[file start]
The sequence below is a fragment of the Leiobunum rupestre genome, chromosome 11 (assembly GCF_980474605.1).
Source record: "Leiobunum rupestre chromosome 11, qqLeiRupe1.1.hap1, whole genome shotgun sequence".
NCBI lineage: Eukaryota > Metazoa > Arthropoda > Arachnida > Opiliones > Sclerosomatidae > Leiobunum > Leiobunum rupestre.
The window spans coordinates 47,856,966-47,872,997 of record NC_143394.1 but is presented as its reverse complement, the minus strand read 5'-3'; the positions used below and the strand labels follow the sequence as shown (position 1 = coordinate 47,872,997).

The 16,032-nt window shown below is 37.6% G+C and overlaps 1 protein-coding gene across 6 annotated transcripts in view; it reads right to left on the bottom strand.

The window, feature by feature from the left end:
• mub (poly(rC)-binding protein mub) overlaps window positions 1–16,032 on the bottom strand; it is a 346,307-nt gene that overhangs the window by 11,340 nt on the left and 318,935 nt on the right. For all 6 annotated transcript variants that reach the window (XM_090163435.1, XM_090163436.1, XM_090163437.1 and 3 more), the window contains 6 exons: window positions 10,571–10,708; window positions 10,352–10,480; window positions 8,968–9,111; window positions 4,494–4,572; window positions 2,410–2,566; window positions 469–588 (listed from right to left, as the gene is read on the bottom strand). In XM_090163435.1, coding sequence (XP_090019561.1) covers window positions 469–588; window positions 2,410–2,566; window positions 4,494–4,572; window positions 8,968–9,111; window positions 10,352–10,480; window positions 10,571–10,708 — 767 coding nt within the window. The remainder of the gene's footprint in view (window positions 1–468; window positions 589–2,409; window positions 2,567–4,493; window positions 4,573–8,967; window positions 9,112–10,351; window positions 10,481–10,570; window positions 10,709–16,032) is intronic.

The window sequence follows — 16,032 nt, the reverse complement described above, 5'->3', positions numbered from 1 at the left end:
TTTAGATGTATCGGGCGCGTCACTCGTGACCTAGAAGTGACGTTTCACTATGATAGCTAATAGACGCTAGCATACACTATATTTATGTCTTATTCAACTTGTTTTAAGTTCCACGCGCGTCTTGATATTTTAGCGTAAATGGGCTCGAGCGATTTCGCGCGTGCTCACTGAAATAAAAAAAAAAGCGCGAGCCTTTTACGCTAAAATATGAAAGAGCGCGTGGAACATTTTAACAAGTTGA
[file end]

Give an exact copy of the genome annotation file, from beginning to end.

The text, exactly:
The sequence below is a fragment of the Leiobunum rupestre genome, chromosome 11 (assembly GCF_980474605.1).
Source record: "Leiobunum rupestre chromosome 11, qqLeiRupe1.1.hap1, whole genome shotgun sequence".
NCBI lineage: Eukaryota > Metazoa > Arthropoda > Arachnida > Opiliones > Sclerosomatidae > Leiobunum > Leiobunum rupestre.
The window spans coordinates 47,856,966-47,872,997 of record NC_143394.1 but is presented as its reverse complement, the minus strand read 5'-3'; the positions used below and the strand labels follow the sequence as shown (position 1 = coordinate 47,872,997).

The 16,032-nt window shown below is 37.6% G+C and overlaps 1 protein-coding gene across 6 annotated transcripts in view; it reads right to left on the bottom strand.

The window, feature by feature from the left end:
• mub (poly(rC)-binding protein mub) overlaps window positions 1–16,032 on the bottom strand; it is a 346,307-nt gene that overhangs the window by 11,340 nt on the left and 318,935 nt on the right. For all 6 annotated transcript variants that reach the window (XM_090163435.1, XM_090163436.1, XM_090163437.1 and 3 more), the window contains 6 exons: window positions 10,571–10,708; window positions 10,352–10,480; window positions 8,968–9,111; window positions 4,494–4,572; window positions 2,410–2,566; window positions 469–588 (listed from right to left, as the gene is read on the bottom strand). In XM_090163435.1, coding sequence (XP_090019561.1) covers window positions 469–588; window positions 2,410–2,566; window positions 4,494–4,572; window positions 8,968–9,111; window positions 10,352–10,480; window positions 10,571–10,708 — 767 coding nt within the window. The remainder of the gene's footprint in view (window positions 1–468; window positions 589–2,409; window positions 2,567–4,493; window positions 4,573–8,967; window positions 9,112–10,351; window positions 10,481–10,570; window positions 10,709–16,032) is intronic.

The window sequence follows — 16,032 nt, the reverse complement described above, 5'->3', positions numbered from 1 at the left end:
TTTAGATGTATCGGGCGCGTCACTCGTGACCTAGAAGTGACGTTTCACTATGATAGCTAATAGACGCTAGCATACACTATATTTATGTCTTATTCAACTTGTTTTAAGTTCCACGCGCGTCTTGATATTTTAGCGTAAATGGGCTCGAGCGATTTCGCGCGTGCTCACTGAAATAAAAAAAAAAGCGCGAGCCTTTTACGCTAAAATATGAAAGAGCGCGTGGAACATTTTAACAAGTTGA